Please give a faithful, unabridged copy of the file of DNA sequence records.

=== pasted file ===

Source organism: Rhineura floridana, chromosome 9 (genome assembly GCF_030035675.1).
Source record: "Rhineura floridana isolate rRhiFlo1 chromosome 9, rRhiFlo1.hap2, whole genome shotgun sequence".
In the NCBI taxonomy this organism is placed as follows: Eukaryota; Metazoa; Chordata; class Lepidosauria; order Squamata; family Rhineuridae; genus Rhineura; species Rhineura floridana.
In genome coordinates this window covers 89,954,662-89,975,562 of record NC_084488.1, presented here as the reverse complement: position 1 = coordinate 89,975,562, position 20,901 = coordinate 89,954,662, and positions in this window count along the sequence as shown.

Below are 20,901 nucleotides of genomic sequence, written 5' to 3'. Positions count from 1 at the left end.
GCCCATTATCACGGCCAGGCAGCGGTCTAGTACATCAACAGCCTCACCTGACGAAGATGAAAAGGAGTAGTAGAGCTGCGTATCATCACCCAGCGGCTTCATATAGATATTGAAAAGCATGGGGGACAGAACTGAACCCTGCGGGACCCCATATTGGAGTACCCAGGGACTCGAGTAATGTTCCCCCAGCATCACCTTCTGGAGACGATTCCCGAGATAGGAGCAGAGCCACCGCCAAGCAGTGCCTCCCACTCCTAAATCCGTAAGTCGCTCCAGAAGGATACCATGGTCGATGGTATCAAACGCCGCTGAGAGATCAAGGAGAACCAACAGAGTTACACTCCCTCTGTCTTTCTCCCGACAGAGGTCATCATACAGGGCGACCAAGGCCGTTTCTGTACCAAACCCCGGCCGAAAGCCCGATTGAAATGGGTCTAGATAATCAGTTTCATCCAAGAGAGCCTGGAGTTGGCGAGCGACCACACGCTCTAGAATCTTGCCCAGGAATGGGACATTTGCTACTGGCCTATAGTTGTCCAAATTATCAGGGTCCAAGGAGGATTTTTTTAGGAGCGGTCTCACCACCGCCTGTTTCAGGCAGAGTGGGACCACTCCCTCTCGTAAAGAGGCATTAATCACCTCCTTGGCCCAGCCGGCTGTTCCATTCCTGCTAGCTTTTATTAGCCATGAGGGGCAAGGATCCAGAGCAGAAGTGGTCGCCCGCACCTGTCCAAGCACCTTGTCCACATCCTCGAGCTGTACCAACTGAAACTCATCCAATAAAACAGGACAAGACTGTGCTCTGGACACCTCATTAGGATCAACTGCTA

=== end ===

Source organism: Rhineura floridana, chromosome 9 (genome assembly GCF_030035675.1).
Source record: "Rhineura floridana isolate rRhiFlo1 chromosome 9, rRhiFlo1.hap2, whole genome shotgun sequence".
In the NCBI taxonomy this organism is placed as follows: Eukaryota; Metazoa; Chordata; class Lepidosauria; order Squamata; family Rhineuridae; genus Rhineura; species Rhineura floridana.
In genome coordinates this window covers 89,954,662-89,975,562 of record NC_084488.1, presented here as the reverse complement: position 1 = coordinate 89,975,562, position 20,901 = coordinate 89,954,662, and positions in this window count along the sequence as shown.

Below are 20,901 nucleotides of genomic sequence, written 5' to 3'. Positions count from 1 at the left end.
GCCCATTATCACGGCCAGGCAGCGGTCTAGTACATCAACAGCCTCACCTGACGAAGATGAAAAGGAGTAGTAGAGCTGCGTATCATCACCCAGCGGCTTCATATAGATATTGAAAAGCATGGGGGACAGAACTGAACCCTGCGGGACCCCATATTGGAGTACCCAGGGACTCGAGTAATGTTCCCCCAGCATCACCTTCTGGAGACGATTCCCGAGATAGGAGCAGAGCCACCGCCAAGCAGTGCCTCCCACTCCTAAATCCGTAAGTCGCTCCAGAAGGATACCATGGTCGATGGTATCAAACGCCGCTGAGAGATCAAGGAGAACCAACAGAGTTACACTCCCTCTGTCTTTCTCCCGACAGAGGTCATCATACAGGGCGACCAAGGCCGTTTCTGTACCAAACCCCGGCCGAAAGCCCGATTGAAATGGGTCTAGATAATCAGTTTCATCCAAGAGAGCCTGGAGTTGGCGAGCGACCACACGCTCTAGAATCTTGCCCAGGAATGGGACATTTGCTACTGGCCTATAGTTGTCCAAATTATCAGGGTCCAAGGAGGATTTTTTTAGGAGCGGTCTCACCACCGCCTGTTTCAGGCAGAGTGGGACCACTCCCTCTCGTAAAGAGGCATTAATCACCTCCTTGGCCCAGCCGGCTGTTCCATTCCTGCTAGCTTTTATTAGCCATGAGGGGCAAGGATCCAGAGCAGAAGTGGTCGCCCGCACCTGTCCAAGCACCTTGTCCACATCCTCGAGCTGTACCAACTGAAACTCATCCAATAAAACAGGACAAGACTGTGCTCTGGACACCTCATTAGGATCAACTGCTA